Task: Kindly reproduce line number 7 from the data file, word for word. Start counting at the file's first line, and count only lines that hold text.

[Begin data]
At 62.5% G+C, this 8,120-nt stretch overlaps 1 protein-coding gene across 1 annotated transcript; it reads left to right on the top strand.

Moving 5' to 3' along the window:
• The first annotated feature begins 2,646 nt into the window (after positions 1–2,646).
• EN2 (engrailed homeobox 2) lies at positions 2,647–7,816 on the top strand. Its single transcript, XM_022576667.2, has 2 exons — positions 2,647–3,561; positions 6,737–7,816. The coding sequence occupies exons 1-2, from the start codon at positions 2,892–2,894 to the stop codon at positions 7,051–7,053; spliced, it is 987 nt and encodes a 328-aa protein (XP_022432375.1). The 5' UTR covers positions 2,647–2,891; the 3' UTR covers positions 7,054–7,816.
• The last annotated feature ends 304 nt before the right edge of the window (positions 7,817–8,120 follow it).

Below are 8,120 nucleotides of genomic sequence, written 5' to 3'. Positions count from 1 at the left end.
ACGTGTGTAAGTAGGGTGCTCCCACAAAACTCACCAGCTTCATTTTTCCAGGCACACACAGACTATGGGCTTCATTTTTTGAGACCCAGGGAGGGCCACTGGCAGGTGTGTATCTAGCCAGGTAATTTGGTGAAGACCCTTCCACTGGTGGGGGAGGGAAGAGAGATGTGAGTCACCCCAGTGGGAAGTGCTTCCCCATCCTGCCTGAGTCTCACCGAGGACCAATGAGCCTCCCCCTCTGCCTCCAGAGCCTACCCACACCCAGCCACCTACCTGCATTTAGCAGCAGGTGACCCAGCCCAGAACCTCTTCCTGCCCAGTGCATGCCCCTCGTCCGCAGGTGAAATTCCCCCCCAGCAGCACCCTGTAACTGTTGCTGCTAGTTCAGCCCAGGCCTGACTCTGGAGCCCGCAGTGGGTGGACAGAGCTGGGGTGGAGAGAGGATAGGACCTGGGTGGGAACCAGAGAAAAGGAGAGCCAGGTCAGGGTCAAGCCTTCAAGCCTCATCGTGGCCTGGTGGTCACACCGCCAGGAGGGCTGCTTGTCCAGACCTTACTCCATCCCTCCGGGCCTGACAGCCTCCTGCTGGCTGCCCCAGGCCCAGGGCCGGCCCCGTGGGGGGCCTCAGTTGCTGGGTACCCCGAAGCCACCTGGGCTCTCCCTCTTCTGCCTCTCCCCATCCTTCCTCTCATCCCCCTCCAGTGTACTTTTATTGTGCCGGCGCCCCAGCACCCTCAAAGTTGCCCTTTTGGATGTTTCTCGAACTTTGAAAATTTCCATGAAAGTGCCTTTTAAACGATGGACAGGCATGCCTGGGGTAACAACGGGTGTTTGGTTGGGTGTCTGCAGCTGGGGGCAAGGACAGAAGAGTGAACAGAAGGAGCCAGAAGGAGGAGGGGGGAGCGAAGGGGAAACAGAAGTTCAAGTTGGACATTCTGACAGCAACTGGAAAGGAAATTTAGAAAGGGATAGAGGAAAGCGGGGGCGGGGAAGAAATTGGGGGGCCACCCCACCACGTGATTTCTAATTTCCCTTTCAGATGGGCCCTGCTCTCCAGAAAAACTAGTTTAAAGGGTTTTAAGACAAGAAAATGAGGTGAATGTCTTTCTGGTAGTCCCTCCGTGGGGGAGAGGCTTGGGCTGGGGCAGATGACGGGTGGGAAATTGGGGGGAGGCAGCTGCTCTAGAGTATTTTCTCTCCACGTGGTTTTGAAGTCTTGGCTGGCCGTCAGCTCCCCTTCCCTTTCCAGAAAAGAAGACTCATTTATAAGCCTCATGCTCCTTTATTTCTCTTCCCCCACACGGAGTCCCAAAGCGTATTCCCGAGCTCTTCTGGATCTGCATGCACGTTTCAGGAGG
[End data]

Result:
ACGTGTGTAAGTAGGGTGCTCCCACAAAACTCACCAGCTTCATTTTTCCAGGCACACACAGACTATGGGCTTCATTTTTTGAGACCCAGGGAGGGCCACTGGCAGGTGTGTATCTAGCCAGGTAATTTGGTGAAGACCCTTCCACTGGTGGGGGAGGGAAGAGAGATGTGAGTCACCCCAGTGGGAAGTGCTTCCCCATCCTGCCTGAGTCTCACCGAGGACCAATGAGCCTCCCCCTCTGCCTCCAGAGCCTACCCACACCCAGCCACCTACCTGCATTTAGCAGCAGGTGACCCAGCCCAGAACCTCTTCCTGCCCAGTGCATGCCCCTCGTCCGCAGGTGAAATTCCCCCCCAGCAGCACCCTGTAACTGTTGCTGCTAGTTCAGCCCAGGCCTGACTCTGGAGCCCGCAGTGGGTGGACAGAGCTGGGGTGGAGAGAGGATAGGACCTGGGTGGGAACCAGAGAAAAGGAGAGCCAGGTCAGGGTCAAGCCTTCAAGCCTCATCGTGGCCTGGTGGTCACACCGCCAGGAGGGCTGCTTGTCCAGACCTTACTCCATCCCTCCGGGCCTGACAGCCTCCTGCTGGCTGCCCCAGGCCCAGGGCCGGCCCCGTGGGGGGCCTCAGTTGCTGGGTACCCCGAAGCCACCTGGGCTCTCCCTCTTCTGCCTCTCCCCATCCTTCCTCTCATCCCCCTCCAGTGTACTTTTATTGTGCCGGCGCCCCAGCACCCTCAAAGTTGCCCTTTTGGATGTTTCTCGAACTTTGAAAATTTCCATGAAAGTGCCTTTTAAACGATGGACAGGCATGCCTGGGGTAACAACGGGTGTTTGGTTGGGTGTCTGCAGCTGGGGGCAAGGACAGAAGAGTGAACAGAAGGAGCCAGAAGGAGGAGGGGGGAGCGAAGGGGAAACAGAAGTTCAAGTTGGACATTCTGACAGCAACTGGAAAGGAAATTTAGAAAGGGATAGAGGAAAGCGGGGGCGGGGAAGAAATTGGGGGGCCACCCCACCACGTGATTTCTAATTTCCCTTTCAGATGGGCCCTGCTCTCCAGAAAAACTAGTTTAAAGGGTTTTAAGACAAGAAAATGAGGTGAATGTCTTTCTGGTAGTCCCTCCGTGGGGGAGAGGCTTGGGCTGGGGCAGATGACGGGTGGGAAATTGGGGGGAGGCAGCTGCTCTAGAGTATTTTCTCTCCACGTGGTTTTGAAGTCTTGGCTGGCCGTCAGCTCCCCTTCCCTTTCCAGAAAAGAAGACTCATTTATAAGCCTCATGCTCCTTTATTTCTCTTCCCCCACACGGAGTCCCAAAGCGTATTCCCGAGCTCTTCTGGATCTGCATGCACGTTTCAGGAGG